Originally Posted by Smilygo
I hate my wife's 2014 Prius v because changing oil isn't as easy as our previous cars. I don't know why Toyota designed it like that. I replaced oil/filter this past weekend and it took much longer than our previous cars (non Prius). I had to remove pins and bend the under-cover. To bend the cover, I really had to raise the car high. The direction the cover bent is towards the front of the car and the cover itself is pretty large. Once the cover is open, access to the drain bolt was easy. But the oil filter?! My God! The oil filter cap (that black plastic thing) even has some kind of interlock so that loosening the filter cap took a long time. Just wondering why Toyota doesn't use a regular spin on type. I completed the oil/filter change but exhausted
My wife used to drive Nissan Juke and oil/filter change was breeze. I will need to purchase a set of car ramps for the next oil change.
I can see how you would become frustrated, with what used to be (and still is), a normal home routine for millions of people. I mean, who has not changed their own oil in the past (besides most women). Our 2015 Prius is too new for me to have even considered the project, and our 2015 Honda Fit that my other daughter drives, also comes with a large plastic cover (that I hate as well). Your post has deterred me from even attempting the project, and I thank you for that.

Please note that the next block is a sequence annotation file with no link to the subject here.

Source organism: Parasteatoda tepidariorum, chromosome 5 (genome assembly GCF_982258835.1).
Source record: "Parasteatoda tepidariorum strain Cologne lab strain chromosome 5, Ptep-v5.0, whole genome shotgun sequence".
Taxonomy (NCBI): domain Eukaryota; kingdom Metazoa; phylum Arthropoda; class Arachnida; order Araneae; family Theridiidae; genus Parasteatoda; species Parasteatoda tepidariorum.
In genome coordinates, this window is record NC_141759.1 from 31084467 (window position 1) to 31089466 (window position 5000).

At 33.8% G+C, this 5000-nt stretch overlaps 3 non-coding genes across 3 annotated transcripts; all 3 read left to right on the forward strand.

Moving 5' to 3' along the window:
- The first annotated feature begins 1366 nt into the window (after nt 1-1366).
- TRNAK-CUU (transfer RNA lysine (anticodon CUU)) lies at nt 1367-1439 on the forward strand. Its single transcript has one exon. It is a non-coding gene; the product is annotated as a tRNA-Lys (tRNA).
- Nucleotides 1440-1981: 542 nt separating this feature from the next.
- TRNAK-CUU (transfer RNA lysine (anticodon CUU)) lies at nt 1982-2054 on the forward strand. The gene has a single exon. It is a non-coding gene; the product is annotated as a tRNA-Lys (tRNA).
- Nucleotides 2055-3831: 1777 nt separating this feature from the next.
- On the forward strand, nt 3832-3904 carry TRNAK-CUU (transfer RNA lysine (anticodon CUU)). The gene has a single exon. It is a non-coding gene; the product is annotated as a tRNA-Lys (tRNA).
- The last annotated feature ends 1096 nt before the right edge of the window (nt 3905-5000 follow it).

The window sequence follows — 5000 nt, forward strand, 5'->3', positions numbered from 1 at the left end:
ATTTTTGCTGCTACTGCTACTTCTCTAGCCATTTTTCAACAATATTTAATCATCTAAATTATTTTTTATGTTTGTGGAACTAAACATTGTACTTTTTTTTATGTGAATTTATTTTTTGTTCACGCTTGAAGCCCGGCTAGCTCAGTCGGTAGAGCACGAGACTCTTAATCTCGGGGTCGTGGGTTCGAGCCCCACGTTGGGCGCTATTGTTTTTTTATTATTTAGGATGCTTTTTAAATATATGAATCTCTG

Perhaps it is my age, but I have become somewhat lazy, and now let the dealer perform those tasks. It free's up my time for more gardening (something I truly enjoy), and at the same time gives me a documented history of the maintenance performed, should I, or my daughters, ever need it. The dealer usually has pretty good deals for an oil change, and while my cars are there, I also have them rotate the tires.
My Dad was a car guy, and could take a car apart and put it back together. Near the end of his life, even he had stopped servicing his own car. He could still however diagnose the problem, and could school the service writer or even the mechanic on how to fix it.
About the only thing I "tinker" with now is my John Deere Diesel riding lawn mower (built in 1996). If I screw up and it does not get put back together quickly, it just means I need to hire someone to mow my yard for a few weeks. Otherwise, I am free to spread parts all over my garage, while at the same time satisfying the manly desire to play in grease and oil.